Perhaps she is immersing herself in the grays and purples quivering there, on the other side of the glass, reaching a blur in the cold October sunlight. Perhaps, with great patience she is waiting there, waiting for the night, for the darkest hour, which is when her image may finally appear. It will come to the surface in front of her as if it were a sunken spirit, rising from the deep. Out of nowhere. 
For now she seems lost, searching for something—perhaps her reflection—in vain. 
I worry about mom, about the little things, which to someone else—someone who does not know her as I do—may seem trivial, insignificant. I worry she is missing her pearl earrings. I must find them for her. The little hole in her earlobe has shrunk away, turning somehow to flesh. 
In a whisper I say, “Mommy?” and wonder how the air vibrates over the tender membrane of her eardrum, how it changes into noise, how she gets it when pitch rises, when it falls.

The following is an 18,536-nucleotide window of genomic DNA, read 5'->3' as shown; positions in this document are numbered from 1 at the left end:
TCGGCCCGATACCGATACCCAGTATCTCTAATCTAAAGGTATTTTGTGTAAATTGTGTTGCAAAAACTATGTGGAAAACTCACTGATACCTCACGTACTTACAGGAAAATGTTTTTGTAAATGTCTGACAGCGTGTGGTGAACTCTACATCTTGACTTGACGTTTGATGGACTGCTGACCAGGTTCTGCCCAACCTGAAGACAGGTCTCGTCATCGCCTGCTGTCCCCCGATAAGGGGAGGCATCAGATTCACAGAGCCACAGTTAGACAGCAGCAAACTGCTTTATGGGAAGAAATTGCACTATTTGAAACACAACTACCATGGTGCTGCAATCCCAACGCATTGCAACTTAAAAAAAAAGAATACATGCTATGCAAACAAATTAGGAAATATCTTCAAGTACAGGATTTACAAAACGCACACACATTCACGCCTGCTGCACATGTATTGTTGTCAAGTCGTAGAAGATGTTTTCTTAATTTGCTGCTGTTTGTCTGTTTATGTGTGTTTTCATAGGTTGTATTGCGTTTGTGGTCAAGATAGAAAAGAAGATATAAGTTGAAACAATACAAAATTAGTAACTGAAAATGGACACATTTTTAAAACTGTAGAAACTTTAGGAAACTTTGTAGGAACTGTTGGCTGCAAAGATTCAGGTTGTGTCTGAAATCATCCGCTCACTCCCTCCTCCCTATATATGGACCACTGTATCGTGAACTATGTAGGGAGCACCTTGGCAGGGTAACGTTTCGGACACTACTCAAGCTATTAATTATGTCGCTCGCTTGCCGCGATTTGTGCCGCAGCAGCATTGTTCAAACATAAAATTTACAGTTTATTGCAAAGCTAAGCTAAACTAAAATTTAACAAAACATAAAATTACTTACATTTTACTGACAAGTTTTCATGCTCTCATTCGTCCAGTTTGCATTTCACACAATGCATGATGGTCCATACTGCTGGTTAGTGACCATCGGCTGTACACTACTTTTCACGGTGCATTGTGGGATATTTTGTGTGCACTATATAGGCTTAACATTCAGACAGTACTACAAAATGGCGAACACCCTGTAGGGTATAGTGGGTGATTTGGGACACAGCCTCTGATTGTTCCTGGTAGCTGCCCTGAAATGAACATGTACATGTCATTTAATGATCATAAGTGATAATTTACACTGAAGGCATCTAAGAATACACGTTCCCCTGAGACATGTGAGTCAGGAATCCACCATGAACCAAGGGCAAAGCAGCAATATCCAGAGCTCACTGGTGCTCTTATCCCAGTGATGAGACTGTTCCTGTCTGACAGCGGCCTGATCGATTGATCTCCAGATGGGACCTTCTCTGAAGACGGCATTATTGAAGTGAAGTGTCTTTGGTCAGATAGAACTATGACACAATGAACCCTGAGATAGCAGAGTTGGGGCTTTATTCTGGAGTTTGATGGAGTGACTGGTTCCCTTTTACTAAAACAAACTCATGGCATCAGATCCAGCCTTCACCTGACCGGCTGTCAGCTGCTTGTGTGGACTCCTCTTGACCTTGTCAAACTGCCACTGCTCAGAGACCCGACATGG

Can she sense the change? 
At what point does it translate, somehow, into meaning? By what path does it penetrate, going deeper? Does it excite the nerves, fire signals up there, between regions of her brain? Does it make some sense, at least at times? Is there any point in talking to her? Is she listening? Can she detect the thin sound—scratched like an old, overused vinyl record—which is coming faintly from behind, from the far end of this space? Can she understand the words? Is there sorrow in her? Is there hope?



★ Love reading? Treat yourself to a family saga ★